And Susan definitely doesn’t expect to find murdered Rebecca’s body in her office at the studio early one morning. When the police learn that Rebecca torpedoed Susan’s writing career shortly before her death, Susan becomes their number one suspect. Determined to prove her innocence and find the murderer, Susan discovers that all her colleagues have secrets they would kill to protect.
From producers to writers to stars, it seems that the hopes and dreams of nearly everyone associated with the show were being threatened by Rebecca.
Despite the danger to her own life, Susan remains determined to find Rebecca’s killer and in the process unmasks the dirty little secrets behind the making of a primetime television series. She learns that real life behind the camera is far more dramatic than the fictional one in front of it.
Lisa Seidman draws on her thirty years of experience as a successful television writer to take the reader behind the scenes and show how the struggle to achieve high ratings truly can lead to murder.
“Lisa Seidman weaves together vivid characters, delightful mystery, and the wry wit of a true TV insider to create a delicious tale of reckless ambition and literal and figurative backstabbing that will not only entertain you, but change your relationship with your television forever.”
“In Killer Ratings, Lisa Seidman, a television writer herself, provides a thrill ride through the ambition-ridden and ego-saturated world of TV production, where there is more death and drama behind the camera than in front of it.”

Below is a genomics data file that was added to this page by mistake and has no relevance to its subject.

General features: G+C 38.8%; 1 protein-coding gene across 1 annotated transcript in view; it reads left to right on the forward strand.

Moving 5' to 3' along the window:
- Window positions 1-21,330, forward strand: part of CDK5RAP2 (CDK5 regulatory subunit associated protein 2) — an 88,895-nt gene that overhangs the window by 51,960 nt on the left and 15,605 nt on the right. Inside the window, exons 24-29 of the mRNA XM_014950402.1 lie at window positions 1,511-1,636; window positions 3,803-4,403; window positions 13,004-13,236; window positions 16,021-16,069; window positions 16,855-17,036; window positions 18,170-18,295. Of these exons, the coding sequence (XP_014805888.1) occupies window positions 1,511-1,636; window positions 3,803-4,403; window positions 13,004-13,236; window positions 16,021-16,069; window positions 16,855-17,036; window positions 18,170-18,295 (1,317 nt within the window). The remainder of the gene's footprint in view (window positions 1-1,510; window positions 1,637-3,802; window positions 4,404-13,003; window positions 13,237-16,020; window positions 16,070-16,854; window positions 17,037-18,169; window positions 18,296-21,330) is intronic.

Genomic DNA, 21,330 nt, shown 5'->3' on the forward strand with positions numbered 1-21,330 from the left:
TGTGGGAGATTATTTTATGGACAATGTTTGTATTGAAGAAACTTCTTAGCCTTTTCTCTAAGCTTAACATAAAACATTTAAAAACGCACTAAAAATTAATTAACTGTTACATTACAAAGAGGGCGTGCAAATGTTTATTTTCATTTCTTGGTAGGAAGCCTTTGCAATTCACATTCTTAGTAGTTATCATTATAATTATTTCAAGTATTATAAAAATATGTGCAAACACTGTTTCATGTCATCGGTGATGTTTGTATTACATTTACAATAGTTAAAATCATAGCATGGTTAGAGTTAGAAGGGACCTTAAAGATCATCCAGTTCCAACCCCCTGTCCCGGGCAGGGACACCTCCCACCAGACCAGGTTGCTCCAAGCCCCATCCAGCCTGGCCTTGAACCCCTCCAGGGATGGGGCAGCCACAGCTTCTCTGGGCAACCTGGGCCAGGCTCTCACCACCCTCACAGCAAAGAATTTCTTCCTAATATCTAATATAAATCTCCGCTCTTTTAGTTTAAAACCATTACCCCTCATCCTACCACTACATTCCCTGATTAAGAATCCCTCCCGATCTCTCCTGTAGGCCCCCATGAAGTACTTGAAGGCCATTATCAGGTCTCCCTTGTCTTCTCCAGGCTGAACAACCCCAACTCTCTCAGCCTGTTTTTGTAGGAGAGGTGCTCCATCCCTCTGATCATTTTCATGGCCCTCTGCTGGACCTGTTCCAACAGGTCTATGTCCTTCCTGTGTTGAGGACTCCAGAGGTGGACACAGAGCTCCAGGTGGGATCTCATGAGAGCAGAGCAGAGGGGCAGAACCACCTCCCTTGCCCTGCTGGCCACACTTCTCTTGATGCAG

“Take an edgy TV production team, add a sprinkling of fierce ambition, and finish off with a large handful of paranoia and you have the perfect setting for murder. TV writer Lisa Seidman, who’s been on that set, skillfully does it all in Killer Ratings.”
“Fascinating. Fast-paced. Fun. Emmy Award-winning scriptwriter Lisa Seidman’s debut mystery goes backstage at a TV production company where pride, passion, and peril lead to Killer Ratings. A Killer Mystery!”
“Lisa Seidman’s page-turning whodunit, Killer Ratings, perfectly captures the backstage world of a struggling TV series where appearances are deliberately deceiving and ambition can be absolutely criminal.”
“The drama going on behind the scenes at a TV show is always juicier than what’s on the screen, and Lisa Seidman masterfully combines three of my favorite things: TV, mystery, and a good story well told.”
Lisa Seidman began her television career writing for the primetime serials such as Falcon Crest, Dallas, and Knots Landing, as well as Cagney & Lacy, and Murder, She Wrote. She received an Emmy nomination for her work on Guiding Light as well as Writers Guild nominations for Guiding Light and Sunset Beach.
Lisa spent two years as an elected member of the Writers Guild of America, West Board of Directors and wrote for the daytime serial Days of Our Lives for which she was awarded an Emmy. She is currently teaching TV writing at USC’s School of Cinematic Arts, in addition to writing.